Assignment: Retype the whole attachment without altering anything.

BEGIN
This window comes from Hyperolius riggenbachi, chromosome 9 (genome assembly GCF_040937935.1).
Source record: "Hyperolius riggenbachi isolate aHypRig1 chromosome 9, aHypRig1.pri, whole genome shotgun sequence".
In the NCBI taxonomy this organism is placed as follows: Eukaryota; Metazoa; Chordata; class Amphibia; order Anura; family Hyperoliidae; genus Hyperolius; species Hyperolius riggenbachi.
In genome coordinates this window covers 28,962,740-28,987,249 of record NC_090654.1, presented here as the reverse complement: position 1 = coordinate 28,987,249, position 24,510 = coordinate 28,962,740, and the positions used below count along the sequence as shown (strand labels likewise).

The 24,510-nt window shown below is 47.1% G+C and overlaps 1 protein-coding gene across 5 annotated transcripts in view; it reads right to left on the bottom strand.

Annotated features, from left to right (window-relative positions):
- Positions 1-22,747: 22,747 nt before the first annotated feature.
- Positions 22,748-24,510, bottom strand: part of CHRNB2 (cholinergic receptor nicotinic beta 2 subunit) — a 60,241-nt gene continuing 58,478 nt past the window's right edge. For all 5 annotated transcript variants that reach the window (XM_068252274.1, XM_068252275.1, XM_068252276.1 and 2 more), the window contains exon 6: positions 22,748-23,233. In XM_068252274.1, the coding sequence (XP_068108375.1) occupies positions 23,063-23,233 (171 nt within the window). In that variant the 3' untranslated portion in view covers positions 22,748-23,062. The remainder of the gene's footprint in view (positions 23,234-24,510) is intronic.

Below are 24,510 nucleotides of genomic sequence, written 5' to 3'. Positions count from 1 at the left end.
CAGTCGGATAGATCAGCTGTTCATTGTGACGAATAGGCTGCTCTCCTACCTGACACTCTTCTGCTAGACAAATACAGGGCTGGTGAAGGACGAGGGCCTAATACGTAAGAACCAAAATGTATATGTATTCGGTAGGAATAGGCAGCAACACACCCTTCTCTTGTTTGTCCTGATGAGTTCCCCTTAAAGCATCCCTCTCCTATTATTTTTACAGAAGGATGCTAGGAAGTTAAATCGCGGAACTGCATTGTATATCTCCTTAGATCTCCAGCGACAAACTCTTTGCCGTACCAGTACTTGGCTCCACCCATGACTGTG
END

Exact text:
This window comes from Hyperolius riggenbachi, chromosome 9 (genome assembly GCF_040937935.1).
Source record: "Hyperolius riggenbachi isolate aHypRig1 chromosome 9, aHypRig1.pri, whole genome shotgun sequence".
In the NCBI taxonomy this organism is placed as follows: Eukaryota; Metazoa; Chordata; class Amphibia; order Anura; family Hyperoliidae; genus Hyperolius; species Hyperolius riggenbachi.
In genome coordinates this window covers 28,962,740-28,987,249 of record NC_090654.1, presented here as the reverse complement: position 1 = coordinate 28,987,249, position 24,510 = coordinate 28,962,740, and the positions used below count along the sequence as shown (strand labels likewise).

The 24,510-nt window shown below is 47.1% G+C and overlaps 1 protein-coding gene across 5 annotated transcripts in view; it reads right to left on the bottom strand.

Annotated features, from left to right (window-relative positions):
- Positions 1-22,747: 22,747 nt before the first annotated feature.
- Positions 22,748-24,510, bottom strand: part of CHRNB2 (cholinergic receptor nicotinic beta 2 subunit) — a 60,241-nt gene continuing 58,478 nt past the window's right edge. For all 5 annotated transcript variants that reach the window (XM_068252274.1, XM_068252275.1, XM_068252276.1 and 2 more), the window contains exon 6: positions 22,748-23,233. In XM_068252274.1, the coding sequence (XP_068108375.1) occupies positions 23,063-23,233 (171 nt within the window). In that variant the 3' untranslated portion in view covers positions 22,748-23,062. The remainder of the gene's footprint in view (positions 23,234-24,510) is intronic.

Below are 24,510 nucleotides of genomic sequence, written 5' to 3'. Positions count from 1 at the left end.
CAGTCGGATAGATCAGCTGTTCATTGTGACGAATAGGCTGCTCTCCTACCTGACACTCTTCTGCTAGACAAATACAGGGCTGGTGAAGGACGAGGGCCTAATACGTAAGAACCAAAATGTATATGTATTCGGTAGGAATAGGCAGCAACACACCCTTCTCTTGTTTGTCCTGATGAGTTCCCCTTAAAGCATCCCTCTCCTATTATTTTTACAGAAGGATGCTAGGAAGTTAAATCGCGGAACTGCATTGTATATCTCCTTAGATCTCCAGCGACAAACTCTTTGCCGTACCAGTACTTGGCTCCACCCATGACTGTG